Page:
Categorical variables are given as the number or percentage of subject with the characteristic of interest. Continuous variables are reported as median, lower (25th percentile), and upper quartile (75th percentile). The comparison between the baseline and 42 month time-point was conducted with the Wilcoxon non-parametric test. The level of statistical significance was set at P <0.05. SPSS 15 for Windows was the statistical software package used for the analyses (SPSS, Chicago, IL, USA).
A formal approval from the Ethical Committee was not required. Our institution’s IRB does not require approval for therapeutic interventions which are part of the regular clinical practice. The children were started on this treatment as part of their standard care prescribed by their physician and no treatment was given for the purposes of this study.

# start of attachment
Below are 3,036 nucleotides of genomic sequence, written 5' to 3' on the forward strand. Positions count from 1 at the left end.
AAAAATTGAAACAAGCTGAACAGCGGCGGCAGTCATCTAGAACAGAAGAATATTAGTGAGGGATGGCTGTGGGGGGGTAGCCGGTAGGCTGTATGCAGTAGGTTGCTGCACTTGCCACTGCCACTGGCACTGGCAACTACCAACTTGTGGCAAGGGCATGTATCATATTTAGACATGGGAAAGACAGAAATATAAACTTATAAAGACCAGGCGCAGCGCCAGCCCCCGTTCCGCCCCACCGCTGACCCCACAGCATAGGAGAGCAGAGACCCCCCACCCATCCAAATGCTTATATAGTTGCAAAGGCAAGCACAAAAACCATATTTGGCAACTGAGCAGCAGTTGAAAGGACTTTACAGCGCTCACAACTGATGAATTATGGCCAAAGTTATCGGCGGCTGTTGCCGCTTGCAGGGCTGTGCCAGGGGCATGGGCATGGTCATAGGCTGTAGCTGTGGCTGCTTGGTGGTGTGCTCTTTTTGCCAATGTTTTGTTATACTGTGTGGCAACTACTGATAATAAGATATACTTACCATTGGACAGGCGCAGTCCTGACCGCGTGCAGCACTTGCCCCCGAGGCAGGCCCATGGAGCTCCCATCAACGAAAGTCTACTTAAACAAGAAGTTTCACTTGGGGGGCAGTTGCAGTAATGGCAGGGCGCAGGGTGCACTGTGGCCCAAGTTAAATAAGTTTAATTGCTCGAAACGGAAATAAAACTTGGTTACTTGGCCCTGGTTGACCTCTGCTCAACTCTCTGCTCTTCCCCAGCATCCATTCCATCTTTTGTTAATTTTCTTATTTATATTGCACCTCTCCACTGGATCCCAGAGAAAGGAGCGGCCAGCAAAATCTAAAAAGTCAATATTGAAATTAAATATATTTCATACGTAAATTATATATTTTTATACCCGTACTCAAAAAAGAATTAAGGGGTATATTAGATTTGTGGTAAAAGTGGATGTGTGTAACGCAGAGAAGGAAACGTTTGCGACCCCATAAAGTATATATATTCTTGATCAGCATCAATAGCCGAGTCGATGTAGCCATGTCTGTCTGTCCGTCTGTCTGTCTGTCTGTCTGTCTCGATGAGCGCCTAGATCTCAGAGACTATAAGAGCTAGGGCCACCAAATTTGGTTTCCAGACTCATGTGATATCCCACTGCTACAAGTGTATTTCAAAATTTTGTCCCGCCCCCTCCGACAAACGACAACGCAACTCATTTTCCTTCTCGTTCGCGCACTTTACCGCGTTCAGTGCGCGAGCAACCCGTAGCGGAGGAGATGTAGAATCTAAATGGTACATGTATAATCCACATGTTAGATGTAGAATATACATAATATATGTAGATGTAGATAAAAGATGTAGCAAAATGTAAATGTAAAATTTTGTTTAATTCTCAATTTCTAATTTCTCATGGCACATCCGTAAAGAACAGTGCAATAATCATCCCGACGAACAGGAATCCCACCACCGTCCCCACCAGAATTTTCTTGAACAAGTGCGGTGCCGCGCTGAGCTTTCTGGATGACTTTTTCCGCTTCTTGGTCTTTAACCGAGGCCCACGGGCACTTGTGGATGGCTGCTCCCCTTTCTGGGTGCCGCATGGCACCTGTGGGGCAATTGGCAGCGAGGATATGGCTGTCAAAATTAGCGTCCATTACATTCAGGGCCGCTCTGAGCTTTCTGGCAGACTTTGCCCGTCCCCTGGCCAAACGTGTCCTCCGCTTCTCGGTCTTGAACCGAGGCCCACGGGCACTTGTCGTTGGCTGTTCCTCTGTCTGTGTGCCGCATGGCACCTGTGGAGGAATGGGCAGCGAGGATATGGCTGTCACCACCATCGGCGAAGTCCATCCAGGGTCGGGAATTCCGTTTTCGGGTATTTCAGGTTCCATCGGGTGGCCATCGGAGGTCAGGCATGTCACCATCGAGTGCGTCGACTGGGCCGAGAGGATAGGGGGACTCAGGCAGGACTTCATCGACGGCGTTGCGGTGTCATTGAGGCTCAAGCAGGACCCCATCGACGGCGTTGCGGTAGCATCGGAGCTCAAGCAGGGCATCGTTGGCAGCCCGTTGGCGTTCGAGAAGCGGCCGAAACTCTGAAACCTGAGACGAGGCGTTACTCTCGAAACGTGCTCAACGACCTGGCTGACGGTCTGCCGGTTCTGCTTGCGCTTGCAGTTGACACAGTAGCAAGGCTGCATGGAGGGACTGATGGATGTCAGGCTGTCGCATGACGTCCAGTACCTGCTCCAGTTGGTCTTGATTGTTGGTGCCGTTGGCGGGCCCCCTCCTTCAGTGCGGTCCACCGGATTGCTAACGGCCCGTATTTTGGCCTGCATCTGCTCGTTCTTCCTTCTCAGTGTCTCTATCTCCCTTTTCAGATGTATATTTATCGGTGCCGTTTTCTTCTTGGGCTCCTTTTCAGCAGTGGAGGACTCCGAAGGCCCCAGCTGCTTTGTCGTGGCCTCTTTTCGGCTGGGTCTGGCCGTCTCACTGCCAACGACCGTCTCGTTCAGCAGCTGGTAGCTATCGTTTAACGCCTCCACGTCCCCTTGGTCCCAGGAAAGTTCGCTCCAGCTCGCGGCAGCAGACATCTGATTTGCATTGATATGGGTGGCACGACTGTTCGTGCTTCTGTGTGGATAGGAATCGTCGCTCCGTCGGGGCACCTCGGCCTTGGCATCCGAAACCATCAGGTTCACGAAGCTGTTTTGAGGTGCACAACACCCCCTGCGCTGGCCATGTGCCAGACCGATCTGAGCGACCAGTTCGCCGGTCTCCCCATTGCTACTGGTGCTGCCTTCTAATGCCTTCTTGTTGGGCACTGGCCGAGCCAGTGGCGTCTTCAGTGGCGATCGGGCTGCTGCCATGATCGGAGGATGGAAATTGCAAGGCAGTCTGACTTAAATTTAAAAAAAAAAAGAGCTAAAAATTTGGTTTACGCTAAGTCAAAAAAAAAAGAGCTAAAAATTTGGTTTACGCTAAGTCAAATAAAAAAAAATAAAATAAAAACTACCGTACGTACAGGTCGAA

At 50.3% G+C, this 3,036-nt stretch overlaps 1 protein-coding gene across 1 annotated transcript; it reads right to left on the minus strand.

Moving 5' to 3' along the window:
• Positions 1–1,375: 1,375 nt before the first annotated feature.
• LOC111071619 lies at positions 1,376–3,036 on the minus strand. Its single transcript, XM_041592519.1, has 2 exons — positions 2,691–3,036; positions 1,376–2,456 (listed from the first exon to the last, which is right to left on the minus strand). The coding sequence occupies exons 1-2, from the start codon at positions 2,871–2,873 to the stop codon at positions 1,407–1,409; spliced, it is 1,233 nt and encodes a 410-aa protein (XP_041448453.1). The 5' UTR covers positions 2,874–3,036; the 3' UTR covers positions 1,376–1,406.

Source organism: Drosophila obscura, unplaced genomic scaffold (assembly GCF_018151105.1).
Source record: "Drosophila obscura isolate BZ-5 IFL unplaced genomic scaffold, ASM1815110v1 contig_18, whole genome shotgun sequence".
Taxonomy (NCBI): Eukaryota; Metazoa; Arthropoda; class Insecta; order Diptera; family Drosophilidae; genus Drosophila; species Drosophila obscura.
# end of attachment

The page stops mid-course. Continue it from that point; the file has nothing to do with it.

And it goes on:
The cases, 5 males and 2 females, showed the following CDC stage: A1 (1 patient), A2 (1), A3 (1), B3 (2), C2 (1).The median age of the patients was 15.96 years and the interquartile range was 10.82 to 18.93 years. One patient was co-infected with Hepatitis C virus, but his condition was clinically stable and no laboratory evidence of decreased hepatic function was evident. All patients presented the inclusion criteria as previously specified. Prior to the introduction of the new regimen, 5/7 patients were taking a N(n)RTI-based antiretroviral regimen and 2/7 an antiretroviral regimen including 2 N(n)RTIs and 1 PI.
At baseline the median and HIV-RNA was 6562 cp/ml, ranging from 1048 to 102772 cp/ mL. Viral load showed a rapid decrease below the detection limit (50 cp/ mL) after 2 months of the new treatment in all subjects and remained undetectable in all cases throughout of study period.
Genotypic resistance mutations before switching to a double-boosted protease inhibitors regimen
63 P, 71 V, 77 wt/I, 93 L
10 V, 35 D
EFV and NVP L-lR
63 P, 93 L
35 D, 60 E, 63 P
10 V, 13 wt/V, 63 P, 77 I